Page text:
For a back injury, we’d not recommend any baby carrier where the hip seat is actually set at the side (on your hip). You want the weight out front or behind, not to the side.
Side carries will unevenly pull on your spine.
Go for good adjustability and several positions
On a good baby carrier, you should be able to adjust the position of your child to give them a comfy and snug ride.
For people with a bad back, it’s essential that you can also get the position of your child right for you. Moving little one higher up or lower down on your body can magically relieve the ache from your back.
Different positions engage different muscles. Depending on the type of injury you have front or back carry might with better for you. Good carriers allow both.
Shoulder straps – structure and padding is better
Some baby carriers don’t have connected shoulder straps. What I mean by that is that they go on like a rucksack and you then (sometimes) clip them together behind your head.
A good baby carrier designed to distribute weight will have the shoulder straps permanently fixed together with some structure to the fixing. This will give them an X shape or maybe a Y shape depending on the baby carrier.
Coupling the straps together helps distribute weight evenly over the shoulders. Coupling that to the waist belt also helps distribute weight around that band. More even weight distribution is what you need for a comfy carry and for your back.
Just like in your car seat, you can get lumbar supports for your baby carrier. These will be part of the waist belt and locate right on your lower back. A lumbar support will usually be shaped and push into your lower back, supporting and cushioning.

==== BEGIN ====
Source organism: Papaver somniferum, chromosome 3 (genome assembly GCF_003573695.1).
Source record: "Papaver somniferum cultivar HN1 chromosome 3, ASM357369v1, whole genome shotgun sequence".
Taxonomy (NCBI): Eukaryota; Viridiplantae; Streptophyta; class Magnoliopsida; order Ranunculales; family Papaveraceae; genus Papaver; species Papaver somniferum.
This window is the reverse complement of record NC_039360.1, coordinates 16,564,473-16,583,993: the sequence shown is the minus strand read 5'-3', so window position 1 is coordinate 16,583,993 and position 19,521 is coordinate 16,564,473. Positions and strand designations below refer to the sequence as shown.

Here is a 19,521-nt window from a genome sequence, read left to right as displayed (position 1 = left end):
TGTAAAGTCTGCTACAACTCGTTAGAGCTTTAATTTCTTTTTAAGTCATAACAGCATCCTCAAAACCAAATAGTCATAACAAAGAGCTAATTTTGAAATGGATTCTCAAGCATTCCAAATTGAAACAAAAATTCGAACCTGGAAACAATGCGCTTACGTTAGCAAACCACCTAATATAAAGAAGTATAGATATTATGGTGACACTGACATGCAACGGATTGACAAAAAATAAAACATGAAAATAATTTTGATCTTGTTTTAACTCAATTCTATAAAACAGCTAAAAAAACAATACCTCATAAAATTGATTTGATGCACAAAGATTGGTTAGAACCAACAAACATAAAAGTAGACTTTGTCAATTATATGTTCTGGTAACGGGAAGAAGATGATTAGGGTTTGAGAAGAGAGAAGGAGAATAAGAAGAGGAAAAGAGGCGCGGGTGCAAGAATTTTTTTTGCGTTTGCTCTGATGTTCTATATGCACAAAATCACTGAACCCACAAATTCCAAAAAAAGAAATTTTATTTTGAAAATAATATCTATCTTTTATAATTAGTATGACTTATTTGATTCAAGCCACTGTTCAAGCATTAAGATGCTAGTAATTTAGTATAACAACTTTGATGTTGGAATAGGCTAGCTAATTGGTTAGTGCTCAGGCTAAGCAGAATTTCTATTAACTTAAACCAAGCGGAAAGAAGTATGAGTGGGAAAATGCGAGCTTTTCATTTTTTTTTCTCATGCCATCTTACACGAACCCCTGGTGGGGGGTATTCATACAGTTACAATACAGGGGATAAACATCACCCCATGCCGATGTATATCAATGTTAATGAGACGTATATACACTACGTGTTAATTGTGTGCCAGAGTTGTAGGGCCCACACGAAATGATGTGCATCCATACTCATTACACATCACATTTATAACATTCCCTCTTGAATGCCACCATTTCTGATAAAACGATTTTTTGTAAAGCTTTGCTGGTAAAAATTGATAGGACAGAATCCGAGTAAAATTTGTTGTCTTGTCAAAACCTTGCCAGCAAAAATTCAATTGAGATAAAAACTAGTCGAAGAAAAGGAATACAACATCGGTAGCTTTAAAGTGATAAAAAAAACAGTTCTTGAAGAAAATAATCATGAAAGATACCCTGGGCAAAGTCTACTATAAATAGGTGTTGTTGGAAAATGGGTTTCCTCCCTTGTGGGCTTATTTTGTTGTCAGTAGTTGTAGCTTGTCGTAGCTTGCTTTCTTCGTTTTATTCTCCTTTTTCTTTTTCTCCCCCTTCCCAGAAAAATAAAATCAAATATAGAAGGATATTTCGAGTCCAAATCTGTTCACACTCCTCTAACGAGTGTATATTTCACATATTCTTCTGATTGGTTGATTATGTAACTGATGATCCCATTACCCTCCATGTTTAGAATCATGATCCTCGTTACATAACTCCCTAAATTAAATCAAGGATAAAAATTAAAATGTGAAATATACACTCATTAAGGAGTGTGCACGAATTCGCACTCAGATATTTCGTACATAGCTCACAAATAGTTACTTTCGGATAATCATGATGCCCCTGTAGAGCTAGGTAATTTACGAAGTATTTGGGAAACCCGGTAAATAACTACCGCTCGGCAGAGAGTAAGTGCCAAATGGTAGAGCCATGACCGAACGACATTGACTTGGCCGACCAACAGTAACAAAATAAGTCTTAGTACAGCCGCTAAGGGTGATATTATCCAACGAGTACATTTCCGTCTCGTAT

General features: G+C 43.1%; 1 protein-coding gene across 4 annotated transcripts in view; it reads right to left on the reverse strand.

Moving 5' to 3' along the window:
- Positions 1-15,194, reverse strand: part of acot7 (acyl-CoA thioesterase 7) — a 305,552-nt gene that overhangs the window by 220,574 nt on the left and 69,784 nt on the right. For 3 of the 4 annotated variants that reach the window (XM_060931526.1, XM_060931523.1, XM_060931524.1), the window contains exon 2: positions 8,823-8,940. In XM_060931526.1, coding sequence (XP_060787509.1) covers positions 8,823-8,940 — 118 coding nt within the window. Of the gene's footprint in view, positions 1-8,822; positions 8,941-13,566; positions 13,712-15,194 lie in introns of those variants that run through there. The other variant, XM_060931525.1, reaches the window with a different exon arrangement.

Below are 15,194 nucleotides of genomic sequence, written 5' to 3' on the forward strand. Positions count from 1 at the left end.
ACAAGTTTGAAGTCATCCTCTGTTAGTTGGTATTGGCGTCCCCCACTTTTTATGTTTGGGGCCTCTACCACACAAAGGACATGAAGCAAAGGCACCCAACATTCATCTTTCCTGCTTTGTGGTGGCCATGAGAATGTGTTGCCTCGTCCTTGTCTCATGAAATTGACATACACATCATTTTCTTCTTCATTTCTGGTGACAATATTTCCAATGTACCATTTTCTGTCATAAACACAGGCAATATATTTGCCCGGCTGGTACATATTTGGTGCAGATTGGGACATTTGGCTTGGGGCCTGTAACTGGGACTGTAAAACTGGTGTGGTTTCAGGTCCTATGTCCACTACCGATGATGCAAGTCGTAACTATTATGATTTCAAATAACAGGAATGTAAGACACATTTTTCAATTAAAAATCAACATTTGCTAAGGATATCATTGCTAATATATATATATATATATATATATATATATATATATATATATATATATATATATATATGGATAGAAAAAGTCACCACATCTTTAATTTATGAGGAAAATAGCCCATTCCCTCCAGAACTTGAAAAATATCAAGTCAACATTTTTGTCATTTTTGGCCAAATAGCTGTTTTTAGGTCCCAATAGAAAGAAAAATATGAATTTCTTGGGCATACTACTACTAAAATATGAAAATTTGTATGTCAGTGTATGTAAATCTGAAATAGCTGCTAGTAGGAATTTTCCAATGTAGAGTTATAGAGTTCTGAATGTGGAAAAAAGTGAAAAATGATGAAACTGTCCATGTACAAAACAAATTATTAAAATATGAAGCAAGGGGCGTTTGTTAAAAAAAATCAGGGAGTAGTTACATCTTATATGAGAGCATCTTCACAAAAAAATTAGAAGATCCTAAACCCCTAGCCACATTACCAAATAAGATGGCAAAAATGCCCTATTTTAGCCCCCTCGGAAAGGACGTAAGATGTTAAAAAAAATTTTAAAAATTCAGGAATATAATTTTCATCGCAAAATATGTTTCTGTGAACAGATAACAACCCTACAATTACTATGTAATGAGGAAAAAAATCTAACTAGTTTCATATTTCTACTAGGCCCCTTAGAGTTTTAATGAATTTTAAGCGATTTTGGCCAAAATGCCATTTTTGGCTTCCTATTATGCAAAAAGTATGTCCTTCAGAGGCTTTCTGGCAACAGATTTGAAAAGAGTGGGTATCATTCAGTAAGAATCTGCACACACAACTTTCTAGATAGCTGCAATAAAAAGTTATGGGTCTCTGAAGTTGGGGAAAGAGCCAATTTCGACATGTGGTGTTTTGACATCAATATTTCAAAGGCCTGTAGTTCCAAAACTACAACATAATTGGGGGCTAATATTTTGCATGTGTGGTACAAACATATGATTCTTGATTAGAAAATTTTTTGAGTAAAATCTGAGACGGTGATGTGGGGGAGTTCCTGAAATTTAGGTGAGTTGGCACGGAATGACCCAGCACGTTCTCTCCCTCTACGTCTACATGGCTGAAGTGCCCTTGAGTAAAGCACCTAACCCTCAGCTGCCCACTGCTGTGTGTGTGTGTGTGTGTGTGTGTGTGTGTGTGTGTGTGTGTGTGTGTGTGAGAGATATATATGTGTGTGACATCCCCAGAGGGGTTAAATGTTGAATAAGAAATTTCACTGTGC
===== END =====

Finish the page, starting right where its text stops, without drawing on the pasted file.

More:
Avoid the ring sling
They look good. They don’t cost very much either. You can get them in a wide variety of colors and they pack down small for travel (see our ring sling reviews for more info).
The problem is that they don’t evenly distribute baby weight. A ring sling will place most of the strain on one shoulder. That’s going to pull on one side of your body. Engaging one side of your lower back more than the other.
You’re stronger and you’ll be more comfortable with the weight distributed evenly across both of them. Pick a baby carrier that fits over both shoulders instead, or a wrap.
Bad Back Carrier Reviews
When it comes to back support this baby carrier is one of the best. The shoulder straps are wide and well padded. A wide well-padded waist belt also helps distribute weight over your hips.
But probably one of the best features for back pain sufferers is the lumbar support. This is included in the waist belt and helps to cushion your lower back and alleviate pain.
You can wear the shoulder straps on this crossed which will help with weight distribution. Or you can wear them backpack style.